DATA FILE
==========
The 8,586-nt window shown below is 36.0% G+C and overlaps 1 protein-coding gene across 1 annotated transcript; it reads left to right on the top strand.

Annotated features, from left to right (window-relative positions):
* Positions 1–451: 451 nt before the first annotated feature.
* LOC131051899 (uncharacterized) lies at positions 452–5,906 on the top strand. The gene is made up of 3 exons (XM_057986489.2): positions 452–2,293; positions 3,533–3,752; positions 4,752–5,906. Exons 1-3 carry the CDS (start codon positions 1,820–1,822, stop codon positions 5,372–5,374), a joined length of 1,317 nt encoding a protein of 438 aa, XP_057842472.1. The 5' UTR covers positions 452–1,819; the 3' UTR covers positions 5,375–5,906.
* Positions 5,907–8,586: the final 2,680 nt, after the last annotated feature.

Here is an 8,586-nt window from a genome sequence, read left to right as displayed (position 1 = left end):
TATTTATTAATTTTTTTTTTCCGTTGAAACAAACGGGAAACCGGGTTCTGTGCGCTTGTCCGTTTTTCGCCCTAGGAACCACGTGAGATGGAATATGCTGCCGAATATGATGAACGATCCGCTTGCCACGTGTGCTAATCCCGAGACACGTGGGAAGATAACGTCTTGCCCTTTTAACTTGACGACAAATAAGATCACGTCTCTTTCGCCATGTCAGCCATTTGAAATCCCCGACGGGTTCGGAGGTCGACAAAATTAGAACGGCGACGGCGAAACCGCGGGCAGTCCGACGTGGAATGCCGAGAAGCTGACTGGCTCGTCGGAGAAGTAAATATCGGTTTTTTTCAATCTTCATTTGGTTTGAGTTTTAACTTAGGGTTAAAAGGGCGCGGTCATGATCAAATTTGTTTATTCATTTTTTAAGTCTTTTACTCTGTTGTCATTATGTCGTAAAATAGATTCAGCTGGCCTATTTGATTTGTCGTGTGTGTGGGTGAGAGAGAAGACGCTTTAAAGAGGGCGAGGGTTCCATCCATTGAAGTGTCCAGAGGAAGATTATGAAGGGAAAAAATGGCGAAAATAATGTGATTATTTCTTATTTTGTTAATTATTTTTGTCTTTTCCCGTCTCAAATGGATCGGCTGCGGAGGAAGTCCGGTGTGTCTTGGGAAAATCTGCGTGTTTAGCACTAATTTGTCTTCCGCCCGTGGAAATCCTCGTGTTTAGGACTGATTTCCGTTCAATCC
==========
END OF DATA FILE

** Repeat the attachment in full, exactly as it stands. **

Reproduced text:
The 8,586-nt window shown below is 36.0% G+C and overlaps 1 protein-coding gene across 1 annotated transcript; it reads left to right on the top strand.

Annotated features, from left to right (window-relative positions):
* Positions 1–451: 451 nt before the first annotated feature.
* LOC131051899 (uncharacterized) lies at positions 452–5,906 on the top strand. The gene is made up of 3 exons (XM_057986489.2): positions 452–2,293; positions 3,533–3,752; positions 4,752–5,906. Exons 1-3 carry the CDS (start codon positions 1,820–1,822, stop codon positions 5,372–5,374), a joined length of 1,317 nt encoding a protein of 438 aa, XP_057842472.1. The 5' UTR covers positions 452–1,819; the 3' UTR covers positions 5,375–5,906.
* Positions 5,907–8,586: the final 2,680 nt, after the last annotated feature.

Here is an 8,586-nt window from a genome sequence, read left to right as displayed (position 1 = left end):
TATTTATTAATTTTTTTTTTCCGTTGAAACAAACGGGAAACCGGGTTCTGTGCGCTTGTCCGTTTTTCGCCCTAGGAACCACGTGAGATGGAATATGCTGCCGAATATGATGAACGATCCGCTTGCCACGTGTGCTAATCCCGAGACACGTGGGAAGATAACGTCTTGCCCTTTTAACTTGACGACAAATAAGATCACGTCTCTTTCGCCATGTCAGCCATTTGAAATCCCCGACGGGTTCGGAGGTCGACAAAATTAGAACGGCGACGGCGAAACCGCGGGCAGTCCGACGTGGAATGCCGAGAAGCTGACTGGCTCGTCGGAGAAGTAAATATCGGTTTTTTTCAATCTTCATTTGGTTTGAGTTTTAACTTAGGGTTAAAAGGGCGCGGTCATGATCAAATTTGTTTATTCATTTTTTAAGTCTTTTACTCTGTTGTCATTATGTCGTAAAATAGATTCAGCTGGCCTATTTGATTTGTCGTGTGTGTGGGTGAGAGAGAAGACGCTTTAAAGAGGGCGAGGGTTCCATCCATTGAAGTGTCCAGAGGAAGATTATGAAGGGAAAAAATGGCGAAAATAATGTGATTATTTCTTATTTTGTTAATTATTTTTGTCTTTTCCCGTCTCAAATGGATCGGCTGCGGAGGAAGTCCGGTGTGTCTTGGGAAAATCTGCGTGTTTAGCACTAATTTGTCTTCCGCCCGTGGAAATCCTCGTGTTTAGGACTGATTTCCGTTCAATCC